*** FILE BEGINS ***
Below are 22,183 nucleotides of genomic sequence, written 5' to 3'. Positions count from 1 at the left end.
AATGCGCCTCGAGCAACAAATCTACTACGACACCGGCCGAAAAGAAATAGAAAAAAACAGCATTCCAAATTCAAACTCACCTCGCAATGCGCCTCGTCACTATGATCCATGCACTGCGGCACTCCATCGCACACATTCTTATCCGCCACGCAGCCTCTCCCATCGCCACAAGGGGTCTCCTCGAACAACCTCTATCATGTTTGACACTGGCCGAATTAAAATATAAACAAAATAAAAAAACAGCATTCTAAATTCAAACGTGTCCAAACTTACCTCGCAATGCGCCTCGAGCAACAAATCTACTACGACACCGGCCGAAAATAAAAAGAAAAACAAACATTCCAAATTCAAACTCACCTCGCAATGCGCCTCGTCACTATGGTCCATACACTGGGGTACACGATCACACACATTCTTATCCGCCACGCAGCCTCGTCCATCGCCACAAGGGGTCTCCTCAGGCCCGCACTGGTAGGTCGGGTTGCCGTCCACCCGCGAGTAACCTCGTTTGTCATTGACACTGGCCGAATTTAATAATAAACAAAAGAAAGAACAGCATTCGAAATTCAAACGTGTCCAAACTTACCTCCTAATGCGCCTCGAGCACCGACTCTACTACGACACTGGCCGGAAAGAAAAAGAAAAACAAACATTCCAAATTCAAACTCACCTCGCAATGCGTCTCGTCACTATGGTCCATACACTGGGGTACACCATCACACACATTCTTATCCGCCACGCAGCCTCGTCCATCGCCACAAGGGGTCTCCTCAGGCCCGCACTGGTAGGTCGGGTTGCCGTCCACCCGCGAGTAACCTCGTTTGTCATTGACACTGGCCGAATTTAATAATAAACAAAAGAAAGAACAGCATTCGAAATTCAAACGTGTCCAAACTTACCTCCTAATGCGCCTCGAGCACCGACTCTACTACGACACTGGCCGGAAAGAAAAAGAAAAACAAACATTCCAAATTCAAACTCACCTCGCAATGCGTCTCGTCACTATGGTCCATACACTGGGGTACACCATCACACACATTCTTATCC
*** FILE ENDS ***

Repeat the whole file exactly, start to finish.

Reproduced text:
Below are 22,183 nucleotides of genomic sequence, written 5' to 3'. Positions count from 1 at the left end.
AATGCGCCTCGAGCAACAAATCTACTACGACACCGGCCGAAAAGAAATAGAAAAAAACAGCATTCCAAATTCAAACTCACCTCGCAATGCGCCTCGTCACTATGATCCATGCACTGCGGCACTCCATCGCACACATTCTTATCCGCCACGCAGCCTCTCCCATCGCCACAAGGGGTCTCCTCGAACAACCTCTATCATGTTTGACACTGGCCGAATTAAAATATAAACAAAATAAAAAAACAGCATTCTAAATTCAAACGTGTCCAAACTTACCTCGCAATGCGCCTCGAGCAACAAATCTACTACGACACCGGCCGAAAATAAAAAGAAAAACAAACATTCCAAATTCAAACTCACCTCGCAATGCGCCTCGTCACTATGGTCCATACACTGGGGTACACGATCACACACATTCTTATCCGCCACGCAGCCTCGTCCATCGCCACAAGGGGTCTCCTCAGGCCCGCACTGGTAGGTCGGGTTGCCGTCCACCCGCGAGTAACCTCGTTTGTCATTGACACTGGCCGAATTTAATAATAAACAAAAGAAAGAACAGCATTCGAAATTCAAACGTGTCCAAACTTACCTCCTAATGCGCCTCGAGCACCGACTCTACTACGACACTGGCCGGAAAGAAAAAGAAAAACAAACATTCCAAATTCAAACTCACCTCGCAATGCGTCTCGTCACTATGGTCCATACACTGGGGTACACCATCACACACATTCTTATCCGCCACGCAGCCTCGTCCATCGCCACAAGGGGTCTCCTCAGGCCCGCACTGGTAGGTCGGGTTGCCGTCCACCCGCGAGTAACCTCGTTTGTCATTGACACTGGCCGAATTTAATAATAAACAAAAGAAAGAACAGCATTCGAAATTCAAACGTGTCCAAACTTACCTCCTAATGCGCCTCGAGCACCGACTCTACTACGACACTGGCCGGAAAGAAAAAGAAAAACAAACATTCCAAATTCAAACTCACCTCGCAATGCGTCTCGTCACTATGGTCCATACACTGGGGTACACCATCACACACATTCTTATCC